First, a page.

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News Links | December 1, 2015

December 01, 2015 by SBCTC Communications

System News | Opinions

Education program gives prisoners a second chance

The Post-Prison Education Program is helping repeat felons in Washington transform their lives and stay out of the prison system. Through the program they have the chance to go to college, get a degree and receive job training. While they are still in prison, inmates apply to college in Washington, then the program helps pay their tuition, rent, transportation and health services when they are released. ... [Joey] Jensen has spent half his life in prison, and suffers from addiction and serious mental illness. In the middle of his fourth prison sentence, Jensen became a dad and knew he had to make a change. Through Post-Prison Education Program, Joey enrolled at Walla Walla Community College. He went to rehab, took parenting classes and started therapy. Now the 45-year-old has a degree in graphic design and gives back by sharing his story with current prisoners.
KING 5, Nov. 30, 2015

Whatcom View: After Black Friday, give back on Tuesday

By Kurt Anderson, chair of the Whatcom Community College Foundation Board of Directors. The Whatcom Community College Foundation has joined #GivingTuesday, a global day of giving that harnesses social media and the collective power of individuals, communities and organizations to encourage philanthropy and to celebrate generosity worldwide. During this season of giving, I hope you will consider supporting a local non-profit — perhaps the WCC Foundation — today on #GivingTuesday.
The Bellingham Herald, Nov. 30, 2015

Culinary students create holiday meals

Sixty pounds of mashed potatoes, 60 pounds of roasted squash, 170 pies and 25 turkeys make for one busy Thanksgiving week for the culinary arts students at Skagit Valley College. Students and staff in the program spent most of the week cooking and baking to provide food for about 20 families in need.
Skagit Valley Herald, Nov. 26, 2015

Pastry students build unique gingerbread house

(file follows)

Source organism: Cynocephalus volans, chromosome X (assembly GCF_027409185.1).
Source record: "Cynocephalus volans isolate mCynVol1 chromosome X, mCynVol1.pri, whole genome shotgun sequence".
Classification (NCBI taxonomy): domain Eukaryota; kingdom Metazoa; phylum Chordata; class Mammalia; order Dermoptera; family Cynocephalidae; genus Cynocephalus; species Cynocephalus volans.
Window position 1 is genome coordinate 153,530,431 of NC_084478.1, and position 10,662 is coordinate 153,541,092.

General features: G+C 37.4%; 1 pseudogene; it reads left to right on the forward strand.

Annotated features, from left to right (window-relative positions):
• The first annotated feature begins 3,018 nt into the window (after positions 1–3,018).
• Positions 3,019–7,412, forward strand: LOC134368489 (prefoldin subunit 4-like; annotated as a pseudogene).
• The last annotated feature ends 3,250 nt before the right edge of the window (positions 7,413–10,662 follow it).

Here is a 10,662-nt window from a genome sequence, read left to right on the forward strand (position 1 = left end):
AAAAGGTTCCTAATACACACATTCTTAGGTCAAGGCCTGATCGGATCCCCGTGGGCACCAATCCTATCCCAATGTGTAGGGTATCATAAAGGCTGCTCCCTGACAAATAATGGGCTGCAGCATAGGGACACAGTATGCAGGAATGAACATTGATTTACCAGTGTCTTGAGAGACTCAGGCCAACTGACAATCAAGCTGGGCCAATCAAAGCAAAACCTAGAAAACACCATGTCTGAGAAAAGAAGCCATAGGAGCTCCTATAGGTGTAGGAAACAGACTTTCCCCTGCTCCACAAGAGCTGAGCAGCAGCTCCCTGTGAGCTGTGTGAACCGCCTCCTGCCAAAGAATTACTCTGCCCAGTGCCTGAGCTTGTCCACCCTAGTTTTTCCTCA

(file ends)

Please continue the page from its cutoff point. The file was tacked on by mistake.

The holidays come with a lot of traditions. A group of South Seattle College pastry students are taking gingerbread construction to a whole new level. This isn't your grandma's gingerbread house. As a yearly tradition, the students are commissioned by the Ritz-Carlton to create a truly amazing gingerbread house that teaches them how to fill a tall order and get creative.
KING 5, Nov. 25, 20156

CPTC: Pharmacy technician instructor receives state award

Congratulations to Pharmacy Technician Instructor Maureen Sparks, who was named Outstanding Pharmacy Technician of the Year by the Washington State Pharmacy Association. Sparks has taught at Clover Park Technical College for nearly 20 years, and worked in industry for 16.
The Suburban Times, Nov. 25, 2015

Bates named top school for service members, veterans, dependents

Bates Technical College recently earned a “Military Friendly School” designation in the 2016 Victory Media Military Friendly® Schools List for the fourth consecutive year. The annual list honors the higher education institutions with services, programs and more that are designed to help ensure the success of America’s service members, veterans and spouses as students.
The Suburban Times, Nov. 24, 2015

South Seattle College Aviation Maintenance program gets a Lear Jet

South Seattle College announced today that its Aviation Department has acquired a USAF C-21A Learjet. Of the five Aviation Maintenance Technician (AMT) schools in Washington state, South is the first to have a Learjet.
West Seattle Herald, Nov. 23, 2015

Trends | Horizons | Education

Graduates' workplace advantage

Underemployment rates for college grads have sharply declined since the 2008 recession, and degree holders far outpace high school graduates, especially among African-American and Hispanic adults.